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Care for combat casualties is somewhat different from care for civilian trauma casualties, even though many civilian trauma management principles apply, and conversely, some military techniques have been adapted to the civilian sector. The principles of military medical care are applicable to care in civilian mass casualties, in remote settings, for tactical medicine, and in bioterrorism incidents. Civilian emergency medicine should regularly follow military medical advances and adapt as appropriate.

Advanced trauma life support approaches are well applied in a hospital setting, but in combat, how do you function without ancillary staff? What do you do without ready access to a surgical team? How will you manage in the dirt, at night, while engaged with enemy forces? Simple tasks such as obtaining vital signs or auscultating lung sounds are very challenging. Chapters 7, "Bomb, Blast, and Crush Injuries," 8, "Chemical Disasters" and 9, "Bioterrorism," discuss many conditions relevant to the combat situation. Table 302-1 lists the roles of medical care for combat casualties.

TABLE 302-1Military Roles of Medical Care


Combat situations require a properly supplied aid bag. A blood pressure cuff and central-line kit have little use on the battlefield. Pack one item that serves multiple purposes, rather than two or three items with limited applications. For example, a cravat can be used as a standard field dressing, pressure dressing, or tourniquet or to hang an IV bag, cover a face as a dust mask, protect against sun exposure on head or neck, filter parasites from water, or even clean weapons.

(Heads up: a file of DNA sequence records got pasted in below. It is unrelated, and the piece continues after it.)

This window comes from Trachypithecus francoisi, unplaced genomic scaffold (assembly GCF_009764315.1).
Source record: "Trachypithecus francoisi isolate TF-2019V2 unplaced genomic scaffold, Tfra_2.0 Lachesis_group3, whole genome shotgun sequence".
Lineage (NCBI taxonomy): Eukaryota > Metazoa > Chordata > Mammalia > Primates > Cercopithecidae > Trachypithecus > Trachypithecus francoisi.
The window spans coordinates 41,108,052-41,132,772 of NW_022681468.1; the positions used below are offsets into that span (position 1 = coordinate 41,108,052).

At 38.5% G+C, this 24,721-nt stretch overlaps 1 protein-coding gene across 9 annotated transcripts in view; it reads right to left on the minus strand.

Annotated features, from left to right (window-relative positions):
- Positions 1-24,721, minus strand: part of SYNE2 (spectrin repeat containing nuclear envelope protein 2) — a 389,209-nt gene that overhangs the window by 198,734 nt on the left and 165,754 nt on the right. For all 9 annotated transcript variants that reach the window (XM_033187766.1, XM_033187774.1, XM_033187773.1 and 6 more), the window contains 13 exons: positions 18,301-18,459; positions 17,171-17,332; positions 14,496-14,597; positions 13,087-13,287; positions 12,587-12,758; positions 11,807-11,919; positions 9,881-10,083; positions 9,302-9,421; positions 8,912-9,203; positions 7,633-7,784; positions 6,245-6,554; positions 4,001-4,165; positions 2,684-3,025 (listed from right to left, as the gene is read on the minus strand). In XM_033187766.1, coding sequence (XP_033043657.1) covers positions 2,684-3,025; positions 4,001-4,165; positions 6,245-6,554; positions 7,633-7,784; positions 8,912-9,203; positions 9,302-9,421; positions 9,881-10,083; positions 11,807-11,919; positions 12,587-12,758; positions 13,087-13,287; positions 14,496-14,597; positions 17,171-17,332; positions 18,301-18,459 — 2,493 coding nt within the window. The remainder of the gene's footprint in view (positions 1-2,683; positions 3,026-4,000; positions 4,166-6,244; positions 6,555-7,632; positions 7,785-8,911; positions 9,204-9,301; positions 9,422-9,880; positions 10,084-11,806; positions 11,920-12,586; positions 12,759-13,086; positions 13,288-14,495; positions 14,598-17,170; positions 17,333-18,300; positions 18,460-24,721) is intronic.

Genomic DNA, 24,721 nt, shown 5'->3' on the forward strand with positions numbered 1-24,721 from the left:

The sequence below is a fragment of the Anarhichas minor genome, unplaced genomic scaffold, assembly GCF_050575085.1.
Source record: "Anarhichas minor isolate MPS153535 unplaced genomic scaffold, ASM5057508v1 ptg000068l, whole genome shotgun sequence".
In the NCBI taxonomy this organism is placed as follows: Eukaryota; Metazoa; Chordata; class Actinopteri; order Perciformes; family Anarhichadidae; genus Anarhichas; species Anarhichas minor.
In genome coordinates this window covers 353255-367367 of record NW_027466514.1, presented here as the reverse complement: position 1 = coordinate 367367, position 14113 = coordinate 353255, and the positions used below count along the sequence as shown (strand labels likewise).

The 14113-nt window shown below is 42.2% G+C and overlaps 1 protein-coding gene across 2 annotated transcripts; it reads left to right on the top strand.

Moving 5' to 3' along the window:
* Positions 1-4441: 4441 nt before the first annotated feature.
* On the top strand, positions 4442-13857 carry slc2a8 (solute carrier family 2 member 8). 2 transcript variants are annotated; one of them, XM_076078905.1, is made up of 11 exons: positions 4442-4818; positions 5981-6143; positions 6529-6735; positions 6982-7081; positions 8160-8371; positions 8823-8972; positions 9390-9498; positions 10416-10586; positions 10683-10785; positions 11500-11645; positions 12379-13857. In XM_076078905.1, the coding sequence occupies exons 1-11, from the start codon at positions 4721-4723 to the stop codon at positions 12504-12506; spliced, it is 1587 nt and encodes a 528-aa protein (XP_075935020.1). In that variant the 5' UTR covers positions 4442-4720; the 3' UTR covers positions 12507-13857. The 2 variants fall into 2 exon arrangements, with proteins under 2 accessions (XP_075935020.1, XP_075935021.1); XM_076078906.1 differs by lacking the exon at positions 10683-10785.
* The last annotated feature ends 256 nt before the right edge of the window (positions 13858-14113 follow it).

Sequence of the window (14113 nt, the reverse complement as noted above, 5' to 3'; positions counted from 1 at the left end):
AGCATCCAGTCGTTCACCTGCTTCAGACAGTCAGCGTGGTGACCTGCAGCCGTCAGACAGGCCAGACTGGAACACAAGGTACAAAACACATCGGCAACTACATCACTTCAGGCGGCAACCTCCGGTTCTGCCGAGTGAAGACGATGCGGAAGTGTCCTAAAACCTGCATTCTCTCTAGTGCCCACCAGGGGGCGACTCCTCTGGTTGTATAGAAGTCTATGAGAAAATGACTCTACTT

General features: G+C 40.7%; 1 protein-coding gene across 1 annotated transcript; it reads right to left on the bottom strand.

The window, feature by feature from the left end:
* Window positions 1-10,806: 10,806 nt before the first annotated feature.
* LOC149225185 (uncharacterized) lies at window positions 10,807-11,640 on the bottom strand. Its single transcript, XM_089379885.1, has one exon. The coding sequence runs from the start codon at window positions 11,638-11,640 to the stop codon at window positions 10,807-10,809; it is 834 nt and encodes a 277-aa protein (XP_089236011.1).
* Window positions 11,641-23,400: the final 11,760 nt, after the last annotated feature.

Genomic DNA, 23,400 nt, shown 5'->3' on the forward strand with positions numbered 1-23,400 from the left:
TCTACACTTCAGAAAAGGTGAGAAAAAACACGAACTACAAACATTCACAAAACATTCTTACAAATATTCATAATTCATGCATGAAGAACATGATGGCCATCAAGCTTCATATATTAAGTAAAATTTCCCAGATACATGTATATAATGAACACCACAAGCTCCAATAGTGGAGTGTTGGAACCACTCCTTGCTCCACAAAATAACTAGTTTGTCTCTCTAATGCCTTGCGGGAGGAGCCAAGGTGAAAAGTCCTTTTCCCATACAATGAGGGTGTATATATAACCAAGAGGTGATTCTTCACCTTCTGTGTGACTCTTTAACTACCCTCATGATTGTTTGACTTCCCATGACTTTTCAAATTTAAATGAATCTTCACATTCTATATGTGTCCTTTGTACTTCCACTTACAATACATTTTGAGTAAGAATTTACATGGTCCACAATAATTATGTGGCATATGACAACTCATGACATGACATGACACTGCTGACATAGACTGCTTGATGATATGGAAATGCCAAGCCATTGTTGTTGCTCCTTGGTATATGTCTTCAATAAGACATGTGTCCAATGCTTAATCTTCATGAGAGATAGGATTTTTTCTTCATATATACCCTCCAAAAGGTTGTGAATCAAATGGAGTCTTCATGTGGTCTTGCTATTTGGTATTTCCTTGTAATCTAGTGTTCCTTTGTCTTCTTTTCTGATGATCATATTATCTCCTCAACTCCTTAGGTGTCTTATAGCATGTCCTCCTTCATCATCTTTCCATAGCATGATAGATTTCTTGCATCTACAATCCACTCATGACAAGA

See Tables 302-2 and 302-3 for examples packing list for aid bags. Not all items will be needed or packed in one bag; the nature of the mission, duration, terrain, weather, and other factors guide the packing list. Consider maintaining two or more different packing lists for different purposes (i.e., one for battle injuries and one for nonbattle injuries).

TABLE 302-2Trauma Pack Suggested Packing List

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